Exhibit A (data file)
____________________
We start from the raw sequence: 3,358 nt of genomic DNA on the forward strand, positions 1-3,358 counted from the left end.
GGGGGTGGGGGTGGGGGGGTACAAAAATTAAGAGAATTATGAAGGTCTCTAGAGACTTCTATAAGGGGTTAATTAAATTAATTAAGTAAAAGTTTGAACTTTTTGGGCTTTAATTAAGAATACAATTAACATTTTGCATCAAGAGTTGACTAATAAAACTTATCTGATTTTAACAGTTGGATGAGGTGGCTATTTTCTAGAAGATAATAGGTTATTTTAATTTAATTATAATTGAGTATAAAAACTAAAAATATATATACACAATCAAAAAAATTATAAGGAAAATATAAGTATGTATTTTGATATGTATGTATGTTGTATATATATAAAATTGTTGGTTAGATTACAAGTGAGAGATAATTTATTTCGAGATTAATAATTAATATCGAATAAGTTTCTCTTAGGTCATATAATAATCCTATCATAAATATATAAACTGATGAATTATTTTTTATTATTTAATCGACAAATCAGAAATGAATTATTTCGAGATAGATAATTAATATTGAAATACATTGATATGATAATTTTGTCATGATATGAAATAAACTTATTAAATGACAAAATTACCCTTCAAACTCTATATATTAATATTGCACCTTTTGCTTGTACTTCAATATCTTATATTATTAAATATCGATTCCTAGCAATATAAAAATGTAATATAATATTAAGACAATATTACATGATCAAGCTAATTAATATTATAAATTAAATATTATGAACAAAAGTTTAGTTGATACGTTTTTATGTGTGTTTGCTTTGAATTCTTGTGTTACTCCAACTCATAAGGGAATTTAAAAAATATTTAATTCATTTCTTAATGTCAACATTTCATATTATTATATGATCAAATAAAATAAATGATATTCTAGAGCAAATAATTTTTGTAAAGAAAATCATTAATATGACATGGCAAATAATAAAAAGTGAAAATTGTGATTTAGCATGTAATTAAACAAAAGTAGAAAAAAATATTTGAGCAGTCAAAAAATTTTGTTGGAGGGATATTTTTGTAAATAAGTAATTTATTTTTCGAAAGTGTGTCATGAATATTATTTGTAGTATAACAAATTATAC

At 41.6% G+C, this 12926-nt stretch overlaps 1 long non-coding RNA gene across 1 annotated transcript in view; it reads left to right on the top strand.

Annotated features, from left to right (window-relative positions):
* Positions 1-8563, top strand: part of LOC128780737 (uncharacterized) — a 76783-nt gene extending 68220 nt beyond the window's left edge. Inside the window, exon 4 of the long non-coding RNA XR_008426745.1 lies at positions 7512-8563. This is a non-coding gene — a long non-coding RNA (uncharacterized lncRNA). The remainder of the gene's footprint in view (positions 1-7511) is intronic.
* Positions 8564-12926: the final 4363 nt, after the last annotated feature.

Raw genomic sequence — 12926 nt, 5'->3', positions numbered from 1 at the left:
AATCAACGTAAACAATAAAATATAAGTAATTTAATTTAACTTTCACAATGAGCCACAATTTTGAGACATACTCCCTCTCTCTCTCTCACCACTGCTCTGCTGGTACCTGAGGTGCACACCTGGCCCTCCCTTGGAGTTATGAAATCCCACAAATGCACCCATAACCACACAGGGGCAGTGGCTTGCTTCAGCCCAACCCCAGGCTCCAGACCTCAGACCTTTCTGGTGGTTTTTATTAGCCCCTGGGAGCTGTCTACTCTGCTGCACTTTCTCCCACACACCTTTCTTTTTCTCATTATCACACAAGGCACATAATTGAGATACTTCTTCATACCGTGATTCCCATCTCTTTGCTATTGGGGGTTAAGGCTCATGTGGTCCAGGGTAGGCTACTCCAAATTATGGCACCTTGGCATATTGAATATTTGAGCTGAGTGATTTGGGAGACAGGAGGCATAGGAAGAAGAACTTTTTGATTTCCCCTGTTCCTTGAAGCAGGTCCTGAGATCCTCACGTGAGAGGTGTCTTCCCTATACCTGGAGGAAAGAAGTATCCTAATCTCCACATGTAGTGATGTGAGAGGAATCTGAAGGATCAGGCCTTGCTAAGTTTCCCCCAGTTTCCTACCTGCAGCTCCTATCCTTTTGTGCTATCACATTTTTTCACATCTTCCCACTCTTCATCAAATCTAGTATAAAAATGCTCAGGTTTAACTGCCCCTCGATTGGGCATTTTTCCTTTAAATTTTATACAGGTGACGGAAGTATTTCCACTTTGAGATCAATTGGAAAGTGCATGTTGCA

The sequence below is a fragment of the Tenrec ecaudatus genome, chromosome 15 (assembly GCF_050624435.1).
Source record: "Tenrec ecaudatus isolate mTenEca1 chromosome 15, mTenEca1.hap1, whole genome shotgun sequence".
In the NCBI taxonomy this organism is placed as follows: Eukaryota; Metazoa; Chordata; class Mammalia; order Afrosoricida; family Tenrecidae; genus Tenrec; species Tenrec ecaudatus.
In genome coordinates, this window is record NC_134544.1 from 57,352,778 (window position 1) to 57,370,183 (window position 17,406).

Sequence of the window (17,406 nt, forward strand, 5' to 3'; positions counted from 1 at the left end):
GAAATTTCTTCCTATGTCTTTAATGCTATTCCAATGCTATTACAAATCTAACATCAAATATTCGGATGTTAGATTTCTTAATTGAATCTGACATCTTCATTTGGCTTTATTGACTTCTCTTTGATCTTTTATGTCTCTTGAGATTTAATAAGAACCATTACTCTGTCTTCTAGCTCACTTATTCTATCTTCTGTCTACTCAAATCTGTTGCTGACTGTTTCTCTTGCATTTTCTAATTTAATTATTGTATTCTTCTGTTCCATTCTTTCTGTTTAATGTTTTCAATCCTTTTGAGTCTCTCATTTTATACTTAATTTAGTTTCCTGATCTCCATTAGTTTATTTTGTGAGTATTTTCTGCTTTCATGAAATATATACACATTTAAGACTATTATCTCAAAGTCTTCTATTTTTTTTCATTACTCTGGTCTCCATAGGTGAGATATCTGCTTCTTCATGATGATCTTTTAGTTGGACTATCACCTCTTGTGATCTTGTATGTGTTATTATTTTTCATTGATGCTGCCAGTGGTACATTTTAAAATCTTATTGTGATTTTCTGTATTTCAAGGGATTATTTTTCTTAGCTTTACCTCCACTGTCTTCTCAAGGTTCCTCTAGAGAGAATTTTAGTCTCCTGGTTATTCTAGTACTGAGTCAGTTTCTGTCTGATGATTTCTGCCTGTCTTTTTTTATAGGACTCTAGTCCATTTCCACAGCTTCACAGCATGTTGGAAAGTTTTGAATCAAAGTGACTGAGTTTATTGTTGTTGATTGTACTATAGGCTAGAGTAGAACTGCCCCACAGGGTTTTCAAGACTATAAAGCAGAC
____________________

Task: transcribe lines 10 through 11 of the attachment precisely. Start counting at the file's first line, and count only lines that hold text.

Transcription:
Source record: "Tenrec ecaudatus isolate mTenEca1 chromosome 15, mTenEca1.hap1, whole genome shotgun sequence".
In the NCBI taxonomy this organism is placed as follows: Eukaryota; Metazoa; Chordata; class Mammalia; order Afrosoricida; family Tenrecidae; genus Tenrec; species Tenrec ecaudatus.